You’ll have adequate power to supply a laptop, and keep your handheld devices full of juice. Also, if you’re on a tight budget, you’ll be able to get started for a low price and expand your system over time as your needs and budget increase.

Total wattage: 100
Price: $340.99

Pros:
– Affordable
– Easy to expand
Cons:
– Mounting brackets are sold separately

Grape Solar 400-Watt Off Grid Solar Panel Kit

The next step up would be a 400-watt system, if you need to supply enough energy for beefier electronics, or you plan on having more than one person in your tiny house using small electronics at the same time. My recommendation is the Grape Solar 400-Watt Kit.

Total wattage: 400
Price: $1399.99

Pros:
– Affordable
– Easy to expand
Cons:
– Mounting brackets are sold separately

Best Large Kits:

Grape Solar 3750 Watt Expandable Solar Kit

Are you planning on expanding your solar array over time to account for new appliances, or perhaps you need to account for the energy needs of a growing family over a time? If so, you’ll want to go with a larger system that can easily be expanded as your demand for electricity rises.

With that in mind, I suggest the Grape Solar 3750 Watt Expandable Solar Kit, which will allow you to daisy-chain new panels onto your system one at time as you bring new systems online for your tiny home.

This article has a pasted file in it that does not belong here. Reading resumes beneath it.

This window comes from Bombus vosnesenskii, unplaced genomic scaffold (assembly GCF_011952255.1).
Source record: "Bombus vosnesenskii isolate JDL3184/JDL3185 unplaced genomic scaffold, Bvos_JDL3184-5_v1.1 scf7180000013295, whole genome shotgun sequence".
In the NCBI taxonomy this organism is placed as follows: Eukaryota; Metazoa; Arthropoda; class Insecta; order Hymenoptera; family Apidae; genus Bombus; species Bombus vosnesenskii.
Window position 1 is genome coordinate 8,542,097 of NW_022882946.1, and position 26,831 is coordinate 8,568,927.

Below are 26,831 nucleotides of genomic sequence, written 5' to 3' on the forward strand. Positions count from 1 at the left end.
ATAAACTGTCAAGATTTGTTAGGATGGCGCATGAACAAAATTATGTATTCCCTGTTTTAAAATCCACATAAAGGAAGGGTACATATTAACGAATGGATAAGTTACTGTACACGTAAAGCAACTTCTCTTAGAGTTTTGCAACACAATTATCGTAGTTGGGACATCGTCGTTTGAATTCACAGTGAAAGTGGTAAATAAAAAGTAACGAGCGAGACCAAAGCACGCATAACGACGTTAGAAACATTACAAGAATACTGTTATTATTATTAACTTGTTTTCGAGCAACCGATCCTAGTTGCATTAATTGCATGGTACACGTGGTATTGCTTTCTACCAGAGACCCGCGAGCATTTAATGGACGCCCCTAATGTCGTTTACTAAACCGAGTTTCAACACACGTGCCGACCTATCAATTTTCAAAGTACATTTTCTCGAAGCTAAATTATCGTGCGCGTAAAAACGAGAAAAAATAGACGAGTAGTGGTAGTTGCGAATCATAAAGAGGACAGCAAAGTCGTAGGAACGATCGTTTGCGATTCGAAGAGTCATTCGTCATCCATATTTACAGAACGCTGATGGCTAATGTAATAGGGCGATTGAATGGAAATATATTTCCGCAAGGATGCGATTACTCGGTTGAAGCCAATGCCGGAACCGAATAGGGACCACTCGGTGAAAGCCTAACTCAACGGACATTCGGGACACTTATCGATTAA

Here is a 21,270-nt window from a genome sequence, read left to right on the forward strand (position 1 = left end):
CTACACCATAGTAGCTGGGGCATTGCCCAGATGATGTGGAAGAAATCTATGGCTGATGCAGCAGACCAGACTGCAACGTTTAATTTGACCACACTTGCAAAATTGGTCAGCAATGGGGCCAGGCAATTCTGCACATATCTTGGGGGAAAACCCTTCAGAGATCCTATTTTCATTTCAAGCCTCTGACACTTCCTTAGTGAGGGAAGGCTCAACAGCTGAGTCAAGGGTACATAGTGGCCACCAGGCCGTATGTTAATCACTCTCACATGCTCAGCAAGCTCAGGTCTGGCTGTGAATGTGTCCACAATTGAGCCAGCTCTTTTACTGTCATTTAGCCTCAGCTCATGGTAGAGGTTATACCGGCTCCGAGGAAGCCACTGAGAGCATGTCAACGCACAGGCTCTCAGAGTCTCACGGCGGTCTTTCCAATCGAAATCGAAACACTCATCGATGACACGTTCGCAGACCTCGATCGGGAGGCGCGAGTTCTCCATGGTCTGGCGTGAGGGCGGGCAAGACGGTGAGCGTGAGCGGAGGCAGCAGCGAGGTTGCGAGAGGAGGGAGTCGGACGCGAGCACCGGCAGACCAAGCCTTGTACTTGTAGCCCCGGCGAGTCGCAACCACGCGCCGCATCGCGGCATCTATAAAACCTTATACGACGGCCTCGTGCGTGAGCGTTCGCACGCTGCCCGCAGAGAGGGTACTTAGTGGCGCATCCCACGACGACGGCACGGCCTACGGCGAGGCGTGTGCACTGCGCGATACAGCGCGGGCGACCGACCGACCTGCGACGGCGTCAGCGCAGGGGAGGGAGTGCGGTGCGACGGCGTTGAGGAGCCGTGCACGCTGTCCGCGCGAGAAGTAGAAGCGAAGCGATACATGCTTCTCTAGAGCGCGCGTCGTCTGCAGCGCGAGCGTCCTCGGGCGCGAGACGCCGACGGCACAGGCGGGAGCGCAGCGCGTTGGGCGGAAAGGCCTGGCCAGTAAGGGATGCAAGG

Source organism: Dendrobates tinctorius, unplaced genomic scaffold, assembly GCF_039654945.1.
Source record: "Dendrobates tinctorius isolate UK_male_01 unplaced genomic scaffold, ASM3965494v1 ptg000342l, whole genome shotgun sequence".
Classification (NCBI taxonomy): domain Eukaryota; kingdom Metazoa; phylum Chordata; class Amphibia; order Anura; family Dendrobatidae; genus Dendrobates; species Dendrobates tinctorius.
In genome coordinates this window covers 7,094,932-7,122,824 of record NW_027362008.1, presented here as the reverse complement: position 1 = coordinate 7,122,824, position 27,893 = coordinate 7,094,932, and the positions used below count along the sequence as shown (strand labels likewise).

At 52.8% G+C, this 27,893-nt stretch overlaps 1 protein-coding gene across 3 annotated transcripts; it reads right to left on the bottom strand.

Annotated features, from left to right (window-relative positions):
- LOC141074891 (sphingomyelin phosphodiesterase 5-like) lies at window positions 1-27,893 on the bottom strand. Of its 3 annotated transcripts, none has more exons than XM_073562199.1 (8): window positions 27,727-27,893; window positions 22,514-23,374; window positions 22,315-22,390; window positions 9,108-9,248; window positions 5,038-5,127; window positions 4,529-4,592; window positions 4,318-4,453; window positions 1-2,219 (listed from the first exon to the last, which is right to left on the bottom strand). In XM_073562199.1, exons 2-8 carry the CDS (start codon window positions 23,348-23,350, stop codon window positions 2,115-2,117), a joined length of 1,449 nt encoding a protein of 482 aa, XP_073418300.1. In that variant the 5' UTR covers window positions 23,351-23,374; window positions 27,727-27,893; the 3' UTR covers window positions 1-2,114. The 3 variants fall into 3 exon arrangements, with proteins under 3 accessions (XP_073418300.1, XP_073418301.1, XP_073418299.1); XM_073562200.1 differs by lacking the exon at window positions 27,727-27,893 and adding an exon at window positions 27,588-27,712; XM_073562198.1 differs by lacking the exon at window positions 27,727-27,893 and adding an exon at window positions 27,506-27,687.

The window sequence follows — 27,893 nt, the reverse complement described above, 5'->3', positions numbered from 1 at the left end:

Total wattage: 3750
Price: $11,299.99

Pros:
– Easy to expand
– Mounting brackets included
Cons:
– Lots of connections cause some line-loss of power
– Slightly higher maintenance needs

Lodge 6.8 kW 24 Panel SolarWorld Off Grid Solar System

The average American household uses around 900 kWh monthly, and if you expect your tiny house energy needs to play par for the course, then this system should power your washing machine, refrigerator and other juice-hungry appliances with ease.

Total wattage: 6840
Price: $19,154.00

Pros:
– Comes with everything you need to install it on your tiny home
– Qualifies for 30% tax credit, based on the overall installation cost
Cons:
– This system is big, so you’ll need plenty of space for it

Best Grid-Tied Kits:

Grape Solar 5830 Watt Grid-Tied Solar Kit

If you’re looking to minimize the maintenance you’ll have to do, then you want to go with fewer panels.

This system will give you about 35% more power than the 3750 watt expandable kit mentioned above; along with the inverter you need to tie your tiny house to your local grid, for just a few bucks more.

Between being able to earn an income from supplying energy to your area grid and the money, (and space,) you will save by not buying batteries; this kit could prove the best bang for your buck if you need a larger system for your tiny home.

Total wattage: 5830
Price: $12,999.99

Pros:
– Good bang for your buck
– Income generating potential
– No need for a battery bank
Cons:
– More difficult to expand to increase capacity
– Requires a local electricity network to function

Wherever your project fits on the spectrum of solar energy needs, one of these models should suit you just fine.

However, if you still have questions, or you’d like to scope things out first hand to help determine how much capacity you need to install, consider visiting Dancing Rabbit Eco-village.